Circa 1835 Ireland House

Editorial By: Barbara Teatero | Photography By: Dr. Christopher Cooper

Exceptional for many reasons, Ireland House is a valuable historic structure – an architecturally intact farmstead – which remained in continued use by one family for five generations. While Burlington has grown from a small village to a city, the traditions of the past have been preserved in Ireland House. In addition to its role in the community, Ireland House represents the evolution of family life from Georgian times to the present.

The front entry hall

Ireland House was the home of Joseph Ireland, who was one of Burlington’s earliest settlers. Following his oldest brother’s footsteps, Joseph emigrated to Canada from Bowes, Yorkshire, England in 1819 and established himself on 100 acres in Nelson Village. By 1835, Joseph had bought the land on which Oakridge Farm was built.

The south side of the house shows off a lovely portico with original 12/8 and 12/12 sashes

The working summer kitchen stove is still used for programs at the museum.

The main part of the house was constructed between 1835 and 1837. The home was built in the late Georgian style from local fieldstone and appears to have been influenced by the architecture of the manor homes in Joseph’s native Yorkshire. The stone construction was parged with scored stucco to give the illusion of ashlar stonework. Although the house shows the classic elements of Late Georgian, it exhibits a distinct Canadian vernacular appearance – a myriad of Classic, Greek Revival, and Regency elements. An addition to the house about 1840 altered the original symmetrical Georgian balance, and appears to be a variation of the Neoclassical ‘five-bay front’. Further, a woodshed and summer kitchen was added to the west end of the house in 1890.

The workroom cellar with a beautiful cobbled floor.

The home exhibits many late Georgian designs based on symmetry, proportion and an overall simplistic design. Among these elements: the main doorway centre of the façade with two equally spaced windows on either side; the second storey corresponding windows above with a fifth window over the doorway; a steep pitched roof with large chimneys inset on either side; a central hallway running full depth with principal rooms disposed equally on either side; the second floor has an identical layout to the first with a central hall and bedrooms off either side; the windows set close to the outer surface of the splayed window opening with panelled, folding, interior shutters.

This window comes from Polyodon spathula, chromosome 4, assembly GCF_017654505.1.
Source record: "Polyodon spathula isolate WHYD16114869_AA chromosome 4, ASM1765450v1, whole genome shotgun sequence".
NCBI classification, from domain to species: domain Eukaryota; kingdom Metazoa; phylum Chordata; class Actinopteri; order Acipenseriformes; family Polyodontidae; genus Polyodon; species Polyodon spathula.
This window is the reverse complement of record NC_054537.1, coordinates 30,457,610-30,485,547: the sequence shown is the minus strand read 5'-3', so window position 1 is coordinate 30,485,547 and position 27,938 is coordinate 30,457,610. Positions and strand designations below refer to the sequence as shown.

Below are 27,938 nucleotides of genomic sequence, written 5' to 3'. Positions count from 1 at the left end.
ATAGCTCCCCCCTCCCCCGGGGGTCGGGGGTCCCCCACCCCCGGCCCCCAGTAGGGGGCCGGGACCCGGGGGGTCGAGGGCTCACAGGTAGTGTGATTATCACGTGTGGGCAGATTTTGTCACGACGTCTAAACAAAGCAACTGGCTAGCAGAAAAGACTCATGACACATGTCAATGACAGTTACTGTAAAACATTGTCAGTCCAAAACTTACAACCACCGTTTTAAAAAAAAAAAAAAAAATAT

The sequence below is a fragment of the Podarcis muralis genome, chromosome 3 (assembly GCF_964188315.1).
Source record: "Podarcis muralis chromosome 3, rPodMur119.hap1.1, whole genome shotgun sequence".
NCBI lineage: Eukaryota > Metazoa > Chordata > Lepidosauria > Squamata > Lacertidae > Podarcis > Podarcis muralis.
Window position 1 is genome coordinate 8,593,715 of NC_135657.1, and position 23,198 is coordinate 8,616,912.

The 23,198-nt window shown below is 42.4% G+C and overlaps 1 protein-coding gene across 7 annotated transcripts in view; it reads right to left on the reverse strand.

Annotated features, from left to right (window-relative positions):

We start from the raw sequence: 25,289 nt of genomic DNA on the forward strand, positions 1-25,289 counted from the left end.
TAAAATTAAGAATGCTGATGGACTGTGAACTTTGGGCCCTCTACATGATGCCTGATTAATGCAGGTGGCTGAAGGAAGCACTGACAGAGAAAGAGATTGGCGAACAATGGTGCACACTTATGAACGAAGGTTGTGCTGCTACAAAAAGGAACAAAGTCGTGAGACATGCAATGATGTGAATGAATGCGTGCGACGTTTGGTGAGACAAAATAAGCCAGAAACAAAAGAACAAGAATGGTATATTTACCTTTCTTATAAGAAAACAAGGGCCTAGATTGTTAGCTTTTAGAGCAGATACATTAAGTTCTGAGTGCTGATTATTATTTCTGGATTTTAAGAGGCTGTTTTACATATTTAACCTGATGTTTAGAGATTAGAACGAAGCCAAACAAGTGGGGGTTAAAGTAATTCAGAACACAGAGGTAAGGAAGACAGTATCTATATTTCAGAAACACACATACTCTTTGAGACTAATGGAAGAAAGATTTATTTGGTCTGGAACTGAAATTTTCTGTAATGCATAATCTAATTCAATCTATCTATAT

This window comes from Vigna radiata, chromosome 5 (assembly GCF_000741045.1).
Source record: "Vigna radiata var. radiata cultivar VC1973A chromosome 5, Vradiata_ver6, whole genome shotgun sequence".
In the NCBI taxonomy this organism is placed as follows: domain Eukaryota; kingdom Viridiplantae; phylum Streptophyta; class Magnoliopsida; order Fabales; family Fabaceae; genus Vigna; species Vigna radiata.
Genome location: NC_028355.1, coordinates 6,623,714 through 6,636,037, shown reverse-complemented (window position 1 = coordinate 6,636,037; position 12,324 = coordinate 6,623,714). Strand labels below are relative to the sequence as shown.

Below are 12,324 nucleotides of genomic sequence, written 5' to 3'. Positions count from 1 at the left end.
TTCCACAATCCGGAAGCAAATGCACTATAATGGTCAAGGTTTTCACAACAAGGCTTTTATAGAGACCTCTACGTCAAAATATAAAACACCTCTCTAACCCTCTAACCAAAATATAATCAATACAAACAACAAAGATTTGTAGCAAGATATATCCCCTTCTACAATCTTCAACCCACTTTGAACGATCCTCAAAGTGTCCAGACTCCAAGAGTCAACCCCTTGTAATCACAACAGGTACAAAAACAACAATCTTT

A 1920’s bedroom, all the furniture and even the toys were owned by the Ireland family.

Among the elements that deviate from the Georgian style are: slightly smaller windows, a Neoclassical feature; the back porch covered with a skirt roof; plain, unadorned supporting columns along the north side or back of the house is reminiscent of the Regency style; the six-paneled front door, at one time having an unobstructed view of Lake Ontario and Burlington Bay is flanked by sidelights and exhibits a Greek style.

A very original hall stove has been ingeniously placed between three spaces to provide heat, with the stove pipe heating bedrooms upstairs

Exquisite Faux finish work is well executed throughout the house.

Ireland House at Oakridge Farm was occupied by Joseph and his descendants up until 1985. In 1987, the City of Burlington purchased the property from the estate and established a museum, restoring the homestead to three distinct time periods: 1850s, 1890s and 1920s. Ninety percent of the furnishings are original to the Ireland family, while the restoration of other missing elements brings the Museum back to its feeling of a period home and significantly, a working farm. The property consists of four acres of woodland, gardens, potting shed, cottage/drive shed and picnic areas.

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